Loading articles...

Canada's military will soon be able to disrupt ISIS: defence minister

Federal Defence Minister Harjit Sajjan meets with members of Canadian Forces. (Photo via Twitter: @HarjitSajjan)
Summary

New defence policy includes a team of cyber operators and the purchase of drones

Ottawa is increasing the military's budget by 70 per cent over the next decade

OTTAWA, ON. (NEWS 1130) – A day after releasing his sweeping new policy for the future of the nation’s military, the federal defence minister says the new cyber team for the Canadian Armed Forces will be able to disrupt terror organizations like ISIS.

As the military looks to expand its role, the new defence policy from the government is giving the Armed Forces the power to engage in cyber attacks, and hire a team of new cyber operators.

Defence Minister Harjit Sajjan says this is a key move to respond to ever changing threats facing our country. “We need to make sure that we always stay ahead of our adversaries on this.”

Sajjan adds this team will be used to disrupt ISIS in our mission in Iraq. “Making sure that we can shut down IED and devices so that our troops, as they drive down the road, that they don’t explode.”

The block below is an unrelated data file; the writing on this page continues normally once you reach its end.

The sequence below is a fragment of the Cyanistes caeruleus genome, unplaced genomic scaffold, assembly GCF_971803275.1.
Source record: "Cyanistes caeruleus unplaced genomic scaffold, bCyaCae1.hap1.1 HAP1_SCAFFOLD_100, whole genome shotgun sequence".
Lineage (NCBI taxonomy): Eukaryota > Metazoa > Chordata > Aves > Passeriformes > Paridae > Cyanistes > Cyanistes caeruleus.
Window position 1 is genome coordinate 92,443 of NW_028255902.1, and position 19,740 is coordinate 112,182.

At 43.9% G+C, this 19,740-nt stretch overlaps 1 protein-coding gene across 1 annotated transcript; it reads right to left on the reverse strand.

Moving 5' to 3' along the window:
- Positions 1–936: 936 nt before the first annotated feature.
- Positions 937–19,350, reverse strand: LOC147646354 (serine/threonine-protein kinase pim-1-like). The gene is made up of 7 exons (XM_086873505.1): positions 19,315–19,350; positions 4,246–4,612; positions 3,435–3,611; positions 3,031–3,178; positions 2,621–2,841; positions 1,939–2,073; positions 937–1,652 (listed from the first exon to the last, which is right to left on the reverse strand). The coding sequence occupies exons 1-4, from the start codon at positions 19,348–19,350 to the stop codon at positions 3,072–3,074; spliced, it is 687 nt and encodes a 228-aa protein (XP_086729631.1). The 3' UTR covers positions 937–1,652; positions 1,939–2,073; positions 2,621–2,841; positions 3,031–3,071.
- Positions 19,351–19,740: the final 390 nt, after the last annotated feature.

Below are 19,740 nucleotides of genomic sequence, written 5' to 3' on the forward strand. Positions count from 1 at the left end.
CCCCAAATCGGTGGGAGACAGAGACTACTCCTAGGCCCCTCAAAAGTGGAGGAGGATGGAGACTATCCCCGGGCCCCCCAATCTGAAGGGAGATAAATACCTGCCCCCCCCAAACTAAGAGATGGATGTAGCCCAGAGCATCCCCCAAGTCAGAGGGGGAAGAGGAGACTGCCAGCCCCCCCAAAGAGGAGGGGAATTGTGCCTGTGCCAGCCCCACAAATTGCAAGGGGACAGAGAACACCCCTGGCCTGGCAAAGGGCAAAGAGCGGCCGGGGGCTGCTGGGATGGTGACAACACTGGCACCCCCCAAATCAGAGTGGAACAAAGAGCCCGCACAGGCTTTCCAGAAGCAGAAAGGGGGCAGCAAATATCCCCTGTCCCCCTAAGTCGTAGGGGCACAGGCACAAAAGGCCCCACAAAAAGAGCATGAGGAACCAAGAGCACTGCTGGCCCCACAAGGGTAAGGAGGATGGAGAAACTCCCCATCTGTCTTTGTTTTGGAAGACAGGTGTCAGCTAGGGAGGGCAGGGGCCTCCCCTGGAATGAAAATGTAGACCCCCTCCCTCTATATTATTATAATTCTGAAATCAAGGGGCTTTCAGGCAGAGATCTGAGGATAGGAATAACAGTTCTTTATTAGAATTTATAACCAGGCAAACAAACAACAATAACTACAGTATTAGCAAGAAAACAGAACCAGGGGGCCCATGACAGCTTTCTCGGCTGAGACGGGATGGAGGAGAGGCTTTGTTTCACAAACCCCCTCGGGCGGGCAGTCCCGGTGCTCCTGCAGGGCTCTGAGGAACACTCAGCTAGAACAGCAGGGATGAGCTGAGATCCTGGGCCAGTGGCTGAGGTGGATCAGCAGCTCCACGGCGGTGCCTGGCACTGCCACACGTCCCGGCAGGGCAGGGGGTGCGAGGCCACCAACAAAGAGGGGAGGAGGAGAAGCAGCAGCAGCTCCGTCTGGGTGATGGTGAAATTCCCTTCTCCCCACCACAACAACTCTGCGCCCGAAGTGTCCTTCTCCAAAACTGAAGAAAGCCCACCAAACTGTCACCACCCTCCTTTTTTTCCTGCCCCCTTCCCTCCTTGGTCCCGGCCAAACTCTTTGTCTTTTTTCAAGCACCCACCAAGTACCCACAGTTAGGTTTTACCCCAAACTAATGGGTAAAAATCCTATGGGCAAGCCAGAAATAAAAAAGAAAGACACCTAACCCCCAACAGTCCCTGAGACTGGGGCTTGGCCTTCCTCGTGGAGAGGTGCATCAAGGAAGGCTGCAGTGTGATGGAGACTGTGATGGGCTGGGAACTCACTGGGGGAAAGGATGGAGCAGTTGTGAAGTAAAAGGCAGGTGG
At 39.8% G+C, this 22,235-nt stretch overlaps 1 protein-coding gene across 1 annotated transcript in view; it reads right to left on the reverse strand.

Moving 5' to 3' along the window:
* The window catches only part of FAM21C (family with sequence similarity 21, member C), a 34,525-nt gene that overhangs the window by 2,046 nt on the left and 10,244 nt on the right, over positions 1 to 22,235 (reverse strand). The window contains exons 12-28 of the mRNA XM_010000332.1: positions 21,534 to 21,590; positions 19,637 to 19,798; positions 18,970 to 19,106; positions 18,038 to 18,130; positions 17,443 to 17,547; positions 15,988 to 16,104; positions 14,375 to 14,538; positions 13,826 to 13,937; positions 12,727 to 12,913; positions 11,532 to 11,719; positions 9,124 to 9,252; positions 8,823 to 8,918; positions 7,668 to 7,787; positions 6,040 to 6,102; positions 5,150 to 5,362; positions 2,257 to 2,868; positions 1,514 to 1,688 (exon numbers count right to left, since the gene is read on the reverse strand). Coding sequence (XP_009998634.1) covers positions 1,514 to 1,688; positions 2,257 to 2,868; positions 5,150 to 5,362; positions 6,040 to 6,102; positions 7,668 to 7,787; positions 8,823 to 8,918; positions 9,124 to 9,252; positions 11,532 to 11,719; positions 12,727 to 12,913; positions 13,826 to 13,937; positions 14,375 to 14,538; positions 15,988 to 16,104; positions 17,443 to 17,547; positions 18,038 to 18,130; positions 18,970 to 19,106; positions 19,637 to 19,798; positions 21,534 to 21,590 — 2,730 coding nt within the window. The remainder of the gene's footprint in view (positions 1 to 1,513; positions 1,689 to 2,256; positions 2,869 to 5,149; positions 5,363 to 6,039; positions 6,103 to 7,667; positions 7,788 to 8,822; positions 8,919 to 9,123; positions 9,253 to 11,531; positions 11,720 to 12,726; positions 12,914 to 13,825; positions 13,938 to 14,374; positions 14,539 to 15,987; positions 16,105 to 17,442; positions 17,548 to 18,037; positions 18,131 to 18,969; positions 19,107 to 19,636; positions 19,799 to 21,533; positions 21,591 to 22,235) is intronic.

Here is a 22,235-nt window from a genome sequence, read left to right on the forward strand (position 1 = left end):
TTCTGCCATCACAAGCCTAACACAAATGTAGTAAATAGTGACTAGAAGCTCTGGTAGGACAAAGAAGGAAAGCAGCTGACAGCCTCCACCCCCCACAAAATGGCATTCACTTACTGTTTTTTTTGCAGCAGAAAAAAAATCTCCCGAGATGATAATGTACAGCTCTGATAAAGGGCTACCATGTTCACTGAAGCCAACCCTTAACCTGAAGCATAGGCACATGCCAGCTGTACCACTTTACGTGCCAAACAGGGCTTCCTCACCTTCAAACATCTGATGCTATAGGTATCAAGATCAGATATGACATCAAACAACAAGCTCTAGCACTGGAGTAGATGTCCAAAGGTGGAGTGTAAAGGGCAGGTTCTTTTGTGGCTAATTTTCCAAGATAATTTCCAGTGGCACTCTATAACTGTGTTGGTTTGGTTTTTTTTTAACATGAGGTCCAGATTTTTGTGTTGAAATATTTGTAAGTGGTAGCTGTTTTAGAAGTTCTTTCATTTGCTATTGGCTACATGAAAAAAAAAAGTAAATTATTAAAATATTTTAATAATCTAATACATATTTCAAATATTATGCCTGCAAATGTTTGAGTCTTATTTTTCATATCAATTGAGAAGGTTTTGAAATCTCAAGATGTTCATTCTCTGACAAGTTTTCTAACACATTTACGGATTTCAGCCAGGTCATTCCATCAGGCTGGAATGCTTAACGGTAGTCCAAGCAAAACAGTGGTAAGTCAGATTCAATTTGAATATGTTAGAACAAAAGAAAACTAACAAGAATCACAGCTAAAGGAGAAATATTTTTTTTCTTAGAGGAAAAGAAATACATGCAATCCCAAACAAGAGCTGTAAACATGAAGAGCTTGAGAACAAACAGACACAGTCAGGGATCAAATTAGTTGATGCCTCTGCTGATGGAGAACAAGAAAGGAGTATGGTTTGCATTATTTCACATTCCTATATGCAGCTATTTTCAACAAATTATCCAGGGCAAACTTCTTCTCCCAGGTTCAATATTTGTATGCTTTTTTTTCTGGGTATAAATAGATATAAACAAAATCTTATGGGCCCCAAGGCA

He adds cyber attacks can be used to prevent Islamic State agents from using the Internet to teach someone how to make something like an improvised explosive device. “A facilitator that’s teaching other people online how to build IED’s that potentially might, threaten our soldiers — being able to shut that down for the sake of safety of our troops. Those are the thing we’re talking about,” adds Sajjan.

Yesterday, Sajjan revealed the government’s new policy will see an increase in spending of 70 per cent over the next decade from $18.9 billion to $32.7 billion. He was questioned why he won’t say where this new money will come from. Sajjan simply repeated that the government will make sure the money is there.

Part of the new policy includes buying drones, however, there have long been concerns about the ease at which someone can pull the trigger from thousands of kilometres away, and the many reports of innocent civilians being killed in drone strikes.

However, Sajjan says drone operators will not be acting like their job is some sort of video game. He adds the gadgets are not just for combat but also surveillance and stresses they won’t be used in the same way as other countries.

Sajjan can’t say yet how many drones the military will be purchasing or exactly how much they will cost the federal government.